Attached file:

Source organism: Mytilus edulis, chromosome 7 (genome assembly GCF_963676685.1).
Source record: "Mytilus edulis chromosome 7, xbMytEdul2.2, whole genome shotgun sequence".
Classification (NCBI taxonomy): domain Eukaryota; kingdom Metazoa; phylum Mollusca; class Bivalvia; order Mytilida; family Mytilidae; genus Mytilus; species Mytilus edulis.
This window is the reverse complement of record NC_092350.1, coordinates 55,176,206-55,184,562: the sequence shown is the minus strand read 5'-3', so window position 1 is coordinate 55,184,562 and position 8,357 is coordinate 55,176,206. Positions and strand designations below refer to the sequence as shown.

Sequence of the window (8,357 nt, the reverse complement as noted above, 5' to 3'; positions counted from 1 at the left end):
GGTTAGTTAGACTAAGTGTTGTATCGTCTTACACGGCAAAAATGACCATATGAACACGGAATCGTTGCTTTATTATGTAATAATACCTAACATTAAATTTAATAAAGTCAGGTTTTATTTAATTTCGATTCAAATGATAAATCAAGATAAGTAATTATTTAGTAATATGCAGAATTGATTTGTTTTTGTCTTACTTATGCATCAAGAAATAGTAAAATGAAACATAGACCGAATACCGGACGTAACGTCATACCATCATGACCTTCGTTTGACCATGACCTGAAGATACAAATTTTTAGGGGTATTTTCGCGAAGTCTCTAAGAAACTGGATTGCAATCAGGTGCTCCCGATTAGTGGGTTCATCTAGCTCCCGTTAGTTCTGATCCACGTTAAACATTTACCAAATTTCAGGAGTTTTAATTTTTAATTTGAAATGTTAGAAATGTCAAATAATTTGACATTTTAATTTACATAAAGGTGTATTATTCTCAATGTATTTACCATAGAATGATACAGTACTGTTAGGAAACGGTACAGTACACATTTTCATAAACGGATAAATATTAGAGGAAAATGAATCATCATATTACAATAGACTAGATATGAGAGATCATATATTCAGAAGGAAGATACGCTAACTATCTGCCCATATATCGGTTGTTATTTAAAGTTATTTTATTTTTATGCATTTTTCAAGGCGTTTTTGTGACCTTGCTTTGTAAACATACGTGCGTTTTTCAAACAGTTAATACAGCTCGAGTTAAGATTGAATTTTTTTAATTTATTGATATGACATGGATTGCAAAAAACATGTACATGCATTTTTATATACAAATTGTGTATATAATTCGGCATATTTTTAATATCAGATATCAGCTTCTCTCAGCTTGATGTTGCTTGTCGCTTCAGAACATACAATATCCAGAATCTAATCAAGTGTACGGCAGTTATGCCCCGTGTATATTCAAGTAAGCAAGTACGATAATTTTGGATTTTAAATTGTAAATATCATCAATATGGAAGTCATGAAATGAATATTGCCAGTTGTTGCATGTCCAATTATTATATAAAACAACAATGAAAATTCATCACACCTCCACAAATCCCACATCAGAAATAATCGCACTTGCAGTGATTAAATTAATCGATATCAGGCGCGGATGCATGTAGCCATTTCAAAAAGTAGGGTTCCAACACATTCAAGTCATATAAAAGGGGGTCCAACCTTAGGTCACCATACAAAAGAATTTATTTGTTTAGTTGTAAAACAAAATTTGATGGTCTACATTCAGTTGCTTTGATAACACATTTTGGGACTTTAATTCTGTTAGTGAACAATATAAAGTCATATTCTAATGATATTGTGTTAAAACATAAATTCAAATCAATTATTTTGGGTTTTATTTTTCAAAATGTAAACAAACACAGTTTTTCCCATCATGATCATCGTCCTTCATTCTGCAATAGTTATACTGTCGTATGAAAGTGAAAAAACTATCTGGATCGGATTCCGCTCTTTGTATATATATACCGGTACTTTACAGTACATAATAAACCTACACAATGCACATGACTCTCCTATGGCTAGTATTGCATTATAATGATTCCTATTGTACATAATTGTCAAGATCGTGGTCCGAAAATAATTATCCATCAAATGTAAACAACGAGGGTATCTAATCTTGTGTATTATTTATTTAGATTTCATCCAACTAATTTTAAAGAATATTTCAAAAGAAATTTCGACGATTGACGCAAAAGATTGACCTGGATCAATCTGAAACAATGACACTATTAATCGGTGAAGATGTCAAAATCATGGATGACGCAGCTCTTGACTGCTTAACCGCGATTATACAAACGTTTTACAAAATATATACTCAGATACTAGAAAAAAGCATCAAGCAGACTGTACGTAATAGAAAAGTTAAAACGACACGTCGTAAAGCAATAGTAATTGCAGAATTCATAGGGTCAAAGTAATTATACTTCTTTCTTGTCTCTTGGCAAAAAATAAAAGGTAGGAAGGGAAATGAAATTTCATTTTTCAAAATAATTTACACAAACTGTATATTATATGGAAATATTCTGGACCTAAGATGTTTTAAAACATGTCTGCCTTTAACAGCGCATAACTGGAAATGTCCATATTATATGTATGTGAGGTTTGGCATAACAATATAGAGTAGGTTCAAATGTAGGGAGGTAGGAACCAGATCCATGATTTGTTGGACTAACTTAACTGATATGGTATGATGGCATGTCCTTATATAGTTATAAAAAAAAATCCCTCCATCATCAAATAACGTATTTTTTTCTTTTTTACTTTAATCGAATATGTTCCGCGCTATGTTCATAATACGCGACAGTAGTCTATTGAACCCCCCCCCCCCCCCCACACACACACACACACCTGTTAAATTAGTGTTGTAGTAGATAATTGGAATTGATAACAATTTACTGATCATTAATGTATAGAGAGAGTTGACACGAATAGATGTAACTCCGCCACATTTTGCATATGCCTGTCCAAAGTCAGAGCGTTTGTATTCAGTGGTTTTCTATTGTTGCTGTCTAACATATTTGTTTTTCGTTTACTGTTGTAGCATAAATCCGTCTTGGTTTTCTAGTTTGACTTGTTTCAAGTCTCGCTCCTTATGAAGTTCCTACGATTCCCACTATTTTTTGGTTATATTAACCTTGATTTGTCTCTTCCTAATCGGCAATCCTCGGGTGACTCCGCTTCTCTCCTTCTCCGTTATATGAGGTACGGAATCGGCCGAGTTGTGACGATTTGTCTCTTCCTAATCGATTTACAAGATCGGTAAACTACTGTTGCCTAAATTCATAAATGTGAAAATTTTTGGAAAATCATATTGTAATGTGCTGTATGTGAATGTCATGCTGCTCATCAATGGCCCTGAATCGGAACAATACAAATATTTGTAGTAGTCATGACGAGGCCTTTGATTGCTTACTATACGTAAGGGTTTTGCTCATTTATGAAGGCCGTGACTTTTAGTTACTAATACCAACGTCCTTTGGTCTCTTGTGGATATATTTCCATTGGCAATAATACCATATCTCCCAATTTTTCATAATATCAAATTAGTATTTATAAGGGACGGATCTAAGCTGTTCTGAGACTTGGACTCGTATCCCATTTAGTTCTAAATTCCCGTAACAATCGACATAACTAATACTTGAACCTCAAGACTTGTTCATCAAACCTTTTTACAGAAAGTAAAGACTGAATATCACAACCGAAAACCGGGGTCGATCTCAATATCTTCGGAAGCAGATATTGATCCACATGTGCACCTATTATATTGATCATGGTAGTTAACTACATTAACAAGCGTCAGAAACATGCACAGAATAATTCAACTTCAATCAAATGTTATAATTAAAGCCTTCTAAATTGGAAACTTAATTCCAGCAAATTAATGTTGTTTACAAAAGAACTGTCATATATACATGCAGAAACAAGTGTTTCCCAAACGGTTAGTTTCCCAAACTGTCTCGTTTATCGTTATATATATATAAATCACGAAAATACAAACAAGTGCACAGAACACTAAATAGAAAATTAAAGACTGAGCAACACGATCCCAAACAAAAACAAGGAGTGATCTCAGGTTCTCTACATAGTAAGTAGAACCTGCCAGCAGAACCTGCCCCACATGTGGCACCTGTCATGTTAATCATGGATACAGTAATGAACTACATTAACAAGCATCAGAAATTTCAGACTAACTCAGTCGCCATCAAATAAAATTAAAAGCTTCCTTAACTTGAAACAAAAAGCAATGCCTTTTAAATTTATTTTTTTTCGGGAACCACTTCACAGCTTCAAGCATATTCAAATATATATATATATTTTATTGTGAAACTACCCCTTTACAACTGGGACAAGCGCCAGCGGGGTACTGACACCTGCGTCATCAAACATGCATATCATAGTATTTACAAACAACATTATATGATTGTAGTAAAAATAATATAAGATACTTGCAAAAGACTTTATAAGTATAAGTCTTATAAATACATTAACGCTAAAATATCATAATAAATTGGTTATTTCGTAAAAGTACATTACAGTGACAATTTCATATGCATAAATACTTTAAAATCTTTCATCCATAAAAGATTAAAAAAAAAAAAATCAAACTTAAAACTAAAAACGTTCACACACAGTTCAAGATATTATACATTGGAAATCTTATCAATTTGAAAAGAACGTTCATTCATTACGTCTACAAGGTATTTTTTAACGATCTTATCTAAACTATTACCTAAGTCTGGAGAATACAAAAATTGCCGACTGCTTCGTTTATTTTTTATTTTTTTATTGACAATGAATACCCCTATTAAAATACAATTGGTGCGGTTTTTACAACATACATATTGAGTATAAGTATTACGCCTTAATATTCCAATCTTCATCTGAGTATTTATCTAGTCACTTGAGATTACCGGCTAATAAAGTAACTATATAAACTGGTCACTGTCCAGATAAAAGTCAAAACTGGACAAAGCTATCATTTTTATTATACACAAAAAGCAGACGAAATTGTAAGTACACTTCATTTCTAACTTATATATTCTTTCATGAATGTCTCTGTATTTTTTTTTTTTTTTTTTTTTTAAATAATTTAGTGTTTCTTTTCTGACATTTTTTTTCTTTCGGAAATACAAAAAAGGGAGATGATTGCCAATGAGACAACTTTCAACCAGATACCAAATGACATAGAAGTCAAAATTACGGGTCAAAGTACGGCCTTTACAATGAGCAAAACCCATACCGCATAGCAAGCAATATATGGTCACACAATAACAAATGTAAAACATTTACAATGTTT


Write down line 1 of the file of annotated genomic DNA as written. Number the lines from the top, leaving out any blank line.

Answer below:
Source organism: Mytilus edulis, chromosome 7 (genome assembly GCF_963676685.1).